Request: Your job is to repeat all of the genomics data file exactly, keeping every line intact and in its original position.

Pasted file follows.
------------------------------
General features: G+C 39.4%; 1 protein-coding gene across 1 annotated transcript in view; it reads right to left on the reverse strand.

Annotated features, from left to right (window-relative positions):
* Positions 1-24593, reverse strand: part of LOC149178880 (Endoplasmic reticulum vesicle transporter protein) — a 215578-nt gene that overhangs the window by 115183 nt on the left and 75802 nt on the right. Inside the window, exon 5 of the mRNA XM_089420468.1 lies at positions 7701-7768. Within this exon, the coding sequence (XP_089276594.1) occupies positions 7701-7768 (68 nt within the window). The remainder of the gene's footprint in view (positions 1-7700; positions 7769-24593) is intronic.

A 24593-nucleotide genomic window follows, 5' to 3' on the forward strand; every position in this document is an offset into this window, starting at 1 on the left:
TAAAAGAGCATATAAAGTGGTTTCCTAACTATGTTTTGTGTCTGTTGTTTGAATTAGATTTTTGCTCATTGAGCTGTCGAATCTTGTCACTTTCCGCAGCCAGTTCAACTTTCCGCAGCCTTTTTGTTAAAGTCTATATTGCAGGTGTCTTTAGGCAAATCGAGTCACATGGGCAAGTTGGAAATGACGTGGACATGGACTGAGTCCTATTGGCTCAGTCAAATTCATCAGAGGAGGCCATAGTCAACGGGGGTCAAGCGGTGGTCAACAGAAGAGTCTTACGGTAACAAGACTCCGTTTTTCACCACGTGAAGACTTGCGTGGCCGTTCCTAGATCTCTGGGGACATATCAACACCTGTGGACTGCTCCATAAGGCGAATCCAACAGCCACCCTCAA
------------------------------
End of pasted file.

General features: G+C 39.4%; 1 protein-coding gene across 1 annotated transcript in view; it reads right to left on the reverse strand.

Annotated features, from left to right (window-relative positions):
* Positions 1-24593, reverse strand: part of LOC149178880 (Endoplasmic reticulum vesicle transporter protein) — a 215578-nt gene that overhangs the window by 115183 nt on the left and 75802 nt on the right. Inside the window, exon 5 of the mRNA XM_089420468.1 lies at positions 7701-7768. Within this exon, the coding sequence (XP_089276594.1) occupies positions 7701-7768 (68 nt within the window). The remainder of the gene's footprint in view (positions 1-7700; positions 7769-24593) is intronic.

A 24593-nucleotide genomic window follows, 5' to 3' on the forward strand; every position in this document is an offset into this window, starting at 1 on the left:
TAAAAGAGCATATAAAGTGGTTTCCTAACTATGTTTTGTGTCTGTTGTTTGAATTAGATTTTTGCTCATTGAGCTGTCGAATCTTGTCACTTTCCGCAGCCAGTTCAACTTTCCGCAGCCTTTTTGTTAAAGTCTATATTGCAGGTGTCTTTAGGCAAATCGAGTCACATGGGCAAGTTGGAAATGACGTGGACATGGACTGAGTCCTATTGGCTCAGTCAAATTCATCAGAGGAGGCCATAGTCAACGGGGGTCAAGCGGTGGTCAACAGAAGAGTCTTACGGTAACAAGACTCCGTTTTTCACCACGTGAAGACTTGCGTGGCCGTTCCTAGATCTCTGGGGACATATCAACACCTGTGGACTGCTCCATAAGGCGAATCCAACAGCCACCCTCAA